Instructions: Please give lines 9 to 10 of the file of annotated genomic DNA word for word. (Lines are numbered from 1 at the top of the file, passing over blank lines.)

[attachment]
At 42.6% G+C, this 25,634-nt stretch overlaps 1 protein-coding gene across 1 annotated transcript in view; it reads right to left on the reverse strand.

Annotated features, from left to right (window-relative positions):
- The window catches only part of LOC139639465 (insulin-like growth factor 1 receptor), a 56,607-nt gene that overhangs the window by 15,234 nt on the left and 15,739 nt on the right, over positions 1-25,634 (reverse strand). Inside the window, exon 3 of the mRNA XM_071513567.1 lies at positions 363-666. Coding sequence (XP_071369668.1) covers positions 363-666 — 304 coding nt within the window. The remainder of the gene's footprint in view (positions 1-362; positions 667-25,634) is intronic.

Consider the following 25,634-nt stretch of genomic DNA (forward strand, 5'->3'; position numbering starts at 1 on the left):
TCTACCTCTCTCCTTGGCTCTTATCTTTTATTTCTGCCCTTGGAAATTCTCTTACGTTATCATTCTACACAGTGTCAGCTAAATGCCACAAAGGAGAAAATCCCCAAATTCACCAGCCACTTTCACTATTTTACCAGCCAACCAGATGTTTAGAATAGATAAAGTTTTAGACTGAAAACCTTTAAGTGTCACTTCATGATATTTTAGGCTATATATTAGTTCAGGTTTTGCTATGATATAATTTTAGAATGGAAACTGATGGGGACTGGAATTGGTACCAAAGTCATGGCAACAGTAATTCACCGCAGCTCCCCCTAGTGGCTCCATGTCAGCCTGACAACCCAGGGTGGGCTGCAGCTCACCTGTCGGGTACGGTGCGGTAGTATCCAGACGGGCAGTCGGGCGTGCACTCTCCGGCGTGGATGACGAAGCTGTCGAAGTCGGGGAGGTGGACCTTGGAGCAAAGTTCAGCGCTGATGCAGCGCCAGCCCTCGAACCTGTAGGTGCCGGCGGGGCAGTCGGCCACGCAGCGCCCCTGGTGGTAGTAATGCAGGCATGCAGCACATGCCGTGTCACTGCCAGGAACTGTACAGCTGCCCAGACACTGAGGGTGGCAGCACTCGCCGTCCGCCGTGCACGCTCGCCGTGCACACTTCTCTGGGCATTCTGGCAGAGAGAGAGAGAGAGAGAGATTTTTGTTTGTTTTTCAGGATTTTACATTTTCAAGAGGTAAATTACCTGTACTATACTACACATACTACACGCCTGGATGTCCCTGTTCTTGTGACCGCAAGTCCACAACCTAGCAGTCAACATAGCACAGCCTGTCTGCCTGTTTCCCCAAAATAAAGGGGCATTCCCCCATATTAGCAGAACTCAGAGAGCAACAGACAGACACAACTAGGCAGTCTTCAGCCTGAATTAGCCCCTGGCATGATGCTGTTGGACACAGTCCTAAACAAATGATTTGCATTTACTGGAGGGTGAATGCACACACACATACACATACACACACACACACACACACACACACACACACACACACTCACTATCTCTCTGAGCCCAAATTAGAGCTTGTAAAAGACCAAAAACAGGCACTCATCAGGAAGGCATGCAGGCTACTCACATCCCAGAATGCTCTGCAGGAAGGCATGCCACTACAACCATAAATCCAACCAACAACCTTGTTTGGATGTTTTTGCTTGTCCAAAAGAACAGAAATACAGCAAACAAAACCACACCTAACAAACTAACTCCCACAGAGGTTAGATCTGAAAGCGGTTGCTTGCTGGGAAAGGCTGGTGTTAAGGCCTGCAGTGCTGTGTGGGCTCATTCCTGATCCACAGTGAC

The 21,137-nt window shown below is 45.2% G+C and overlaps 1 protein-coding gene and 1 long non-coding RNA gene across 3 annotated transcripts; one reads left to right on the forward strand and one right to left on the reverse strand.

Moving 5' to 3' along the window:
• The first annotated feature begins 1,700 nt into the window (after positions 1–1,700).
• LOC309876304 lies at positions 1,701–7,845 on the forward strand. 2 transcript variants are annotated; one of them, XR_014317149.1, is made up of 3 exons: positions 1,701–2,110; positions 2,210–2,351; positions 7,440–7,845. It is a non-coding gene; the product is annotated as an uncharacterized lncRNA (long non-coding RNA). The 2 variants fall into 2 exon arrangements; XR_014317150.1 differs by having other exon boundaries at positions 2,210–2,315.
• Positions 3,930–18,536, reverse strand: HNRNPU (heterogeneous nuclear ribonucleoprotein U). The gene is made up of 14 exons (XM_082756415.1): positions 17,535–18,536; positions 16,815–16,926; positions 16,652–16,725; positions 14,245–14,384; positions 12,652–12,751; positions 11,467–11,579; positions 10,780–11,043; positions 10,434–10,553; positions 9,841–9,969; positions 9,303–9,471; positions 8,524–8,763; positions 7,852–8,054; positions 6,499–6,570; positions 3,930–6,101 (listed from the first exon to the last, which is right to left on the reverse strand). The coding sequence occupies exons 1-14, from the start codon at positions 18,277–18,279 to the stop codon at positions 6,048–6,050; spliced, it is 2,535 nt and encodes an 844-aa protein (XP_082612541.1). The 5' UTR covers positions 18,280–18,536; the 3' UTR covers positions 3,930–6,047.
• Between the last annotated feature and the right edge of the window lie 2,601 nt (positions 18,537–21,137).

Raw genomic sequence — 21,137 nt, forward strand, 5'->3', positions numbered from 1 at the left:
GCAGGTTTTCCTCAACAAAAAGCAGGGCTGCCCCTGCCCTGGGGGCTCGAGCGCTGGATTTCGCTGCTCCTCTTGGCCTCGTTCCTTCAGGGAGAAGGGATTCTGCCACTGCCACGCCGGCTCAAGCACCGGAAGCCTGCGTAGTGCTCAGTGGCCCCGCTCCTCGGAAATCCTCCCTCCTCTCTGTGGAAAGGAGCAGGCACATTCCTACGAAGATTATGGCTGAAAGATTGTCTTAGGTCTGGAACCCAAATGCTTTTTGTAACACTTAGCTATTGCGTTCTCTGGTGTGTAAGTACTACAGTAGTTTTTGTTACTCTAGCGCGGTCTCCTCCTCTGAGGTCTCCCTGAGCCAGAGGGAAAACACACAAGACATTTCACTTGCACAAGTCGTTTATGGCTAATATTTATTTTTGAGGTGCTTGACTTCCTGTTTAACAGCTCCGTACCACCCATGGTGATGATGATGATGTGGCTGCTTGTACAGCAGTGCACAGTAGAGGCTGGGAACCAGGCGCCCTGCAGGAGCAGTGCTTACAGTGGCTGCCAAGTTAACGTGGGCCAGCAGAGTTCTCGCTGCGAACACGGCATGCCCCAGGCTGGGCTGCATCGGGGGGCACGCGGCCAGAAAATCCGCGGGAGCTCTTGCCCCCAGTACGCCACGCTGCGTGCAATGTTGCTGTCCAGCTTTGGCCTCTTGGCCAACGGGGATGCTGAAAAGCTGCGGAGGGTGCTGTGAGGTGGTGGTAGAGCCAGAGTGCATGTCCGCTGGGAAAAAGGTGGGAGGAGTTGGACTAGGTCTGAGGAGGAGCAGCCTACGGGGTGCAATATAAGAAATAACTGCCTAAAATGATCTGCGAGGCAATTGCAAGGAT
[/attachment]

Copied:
• LOC309876304 lies at positions 1,701–7,845 on the forward strand. 2 transcript variants are annotated; one of them, XR_014317149.1, is made up of 3 exons: positions 1,701–2,110; positions 2,210–2,351; positions 7,440–7,845. It is a non-coding gene; the product is annotated as an uncharacterized lncRNA (long non-coding RNA). The 2 variants fall into 2 exon arrangements; XR_014317150.1 differs by having other exon boundaries at positions 2,210–2,315.
• Positions 3,930–18,536, reverse strand: HNRNPU (heterogeneous nuclear ribonucleoprotein U). The gene is made up of 14 exons (XM_082756415.1): positions 17,535–18,536; positions 16,815–16,926; positions 16,652–16,725; positions 14,245–14,384; positions 12,652–12,751; positions 11,467–11,579; positions 10,780–11,043; positions 10,434–10,553; positions 9,841–9,969; positions 9,303–9,471; positions 8,524–8,763; positions 7,852–8,054; positions 6,499–6,570; positions 3,930–6,101 (listed from the first exon to the last, which is right to left on the reverse strand). The coding sequence occupies exons 1-14, from the start codon at positions 18,277–18,279 to the stop codon at positions 6,048–6,050; spliced, it is 2,535 nt and encodes an 844-aa protein (XP_082612541.1). The 5' UTR covers positions 18,280–18,536; the 3' UTR covers positions 3,930–6,047.